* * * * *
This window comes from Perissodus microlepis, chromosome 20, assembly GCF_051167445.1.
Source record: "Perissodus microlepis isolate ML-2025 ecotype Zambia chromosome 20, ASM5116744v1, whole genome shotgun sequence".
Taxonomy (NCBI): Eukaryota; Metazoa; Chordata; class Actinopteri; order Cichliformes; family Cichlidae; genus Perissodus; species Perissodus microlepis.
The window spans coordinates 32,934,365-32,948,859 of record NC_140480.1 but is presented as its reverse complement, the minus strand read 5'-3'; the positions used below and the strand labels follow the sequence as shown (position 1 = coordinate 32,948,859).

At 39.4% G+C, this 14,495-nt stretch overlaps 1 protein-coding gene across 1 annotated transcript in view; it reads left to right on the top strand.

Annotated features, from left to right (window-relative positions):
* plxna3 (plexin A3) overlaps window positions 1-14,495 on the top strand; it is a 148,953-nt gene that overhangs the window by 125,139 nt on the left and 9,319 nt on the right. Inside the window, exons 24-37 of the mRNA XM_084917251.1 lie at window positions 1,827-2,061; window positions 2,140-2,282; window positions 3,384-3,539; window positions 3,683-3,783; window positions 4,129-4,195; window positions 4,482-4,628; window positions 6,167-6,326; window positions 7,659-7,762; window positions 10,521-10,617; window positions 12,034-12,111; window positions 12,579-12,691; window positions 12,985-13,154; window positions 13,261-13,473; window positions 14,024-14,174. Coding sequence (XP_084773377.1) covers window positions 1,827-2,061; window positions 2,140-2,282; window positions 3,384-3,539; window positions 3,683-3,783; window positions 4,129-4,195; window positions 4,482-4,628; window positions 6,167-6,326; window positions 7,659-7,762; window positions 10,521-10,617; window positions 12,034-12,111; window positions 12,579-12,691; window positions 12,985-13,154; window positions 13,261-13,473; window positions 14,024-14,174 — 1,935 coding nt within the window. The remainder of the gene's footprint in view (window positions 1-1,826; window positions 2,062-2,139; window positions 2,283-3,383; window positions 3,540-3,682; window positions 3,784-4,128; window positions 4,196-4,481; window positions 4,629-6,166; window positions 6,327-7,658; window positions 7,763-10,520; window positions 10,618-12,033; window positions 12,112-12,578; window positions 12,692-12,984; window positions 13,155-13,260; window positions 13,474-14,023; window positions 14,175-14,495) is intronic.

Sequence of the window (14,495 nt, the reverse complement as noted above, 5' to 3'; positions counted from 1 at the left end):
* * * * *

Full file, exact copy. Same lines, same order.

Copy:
This window comes from Perissodus microlepis, chromosome 20, assembly GCF_051167445.1.
Source record: "Perissodus microlepis isolate ML-2025 ecotype Zambia chromosome 20, ASM5116744v1, whole genome shotgun sequence".
Taxonomy (NCBI): Eukaryota; Metazoa; Chordata; class Actinopteri; order Cichliformes; family Cichlidae; genus Perissodus; species Perissodus microlepis.
The window spans coordinates 32,934,365-32,948,859 of record NC_140480.1 but is presented as its reverse complement, the minus strand read 5'-3'; the positions used below and the strand labels follow the sequence as shown (position 1 = coordinate 32,948,859).

At 39.4% G+C, this 14,495-nt stretch overlaps 1 protein-coding gene across 1 annotated transcript in view; it reads left to right on the top strand.

Annotated features, from left to right (window-relative positions):
* plxna3 (plexin A3) overlaps window positions 1-14,495 on the top strand; it is a 148,953-nt gene that overhangs the window by 125,139 nt on the left and 9,319 nt on the right. Inside the window, exons 24-37 of the mRNA XM_084917251.1 lie at window positions 1,827-2,061; window positions 2,140-2,282; window positions 3,384-3,539; window positions 3,683-3,783; window positions 4,129-4,195; window positions 4,482-4,628; window positions 6,167-6,326; window positions 7,659-7,762; window positions 10,521-10,617; window positions 12,034-12,111; window positions 12,579-12,691; window positions 12,985-13,154; window positions 13,261-13,473; window positions 14,024-14,174. Coding sequence (XP_084773377.1) covers window positions 1,827-2,061; window positions 2,140-2,282; window positions 3,384-3,539; window positions 3,683-3,783; window positions 4,129-4,195; window positions 4,482-4,628; window positions 6,167-6,326; window positions 7,659-7,762; window positions 10,521-10,617; window positions 12,034-12,111; window positions 12,579-12,691; window positions 12,985-13,154; window positions 13,261-13,473; window positions 14,024-14,174 — 1,935 coding nt within the window. The remainder of the gene's footprint in view (window positions 1-1,826; window positions 2,062-2,139; window positions 2,283-3,383; window positions 3,540-3,682; window positions 3,784-4,128; window positions 4,196-4,481; window positions 4,629-6,166; window positions 6,327-7,658; window positions 7,763-10,520; window positions 10,618-12,033; window positions 12,112-12,578; window positions 12,692-12,984; window positions 13,155-13,260; window positions 13,474-14,023; window positions 14,175-14,495) is intronic.

Sequence of the window (14,495 nt, the reverse complement as noted above, 5' to 3'; positions counted from 1 at the left end):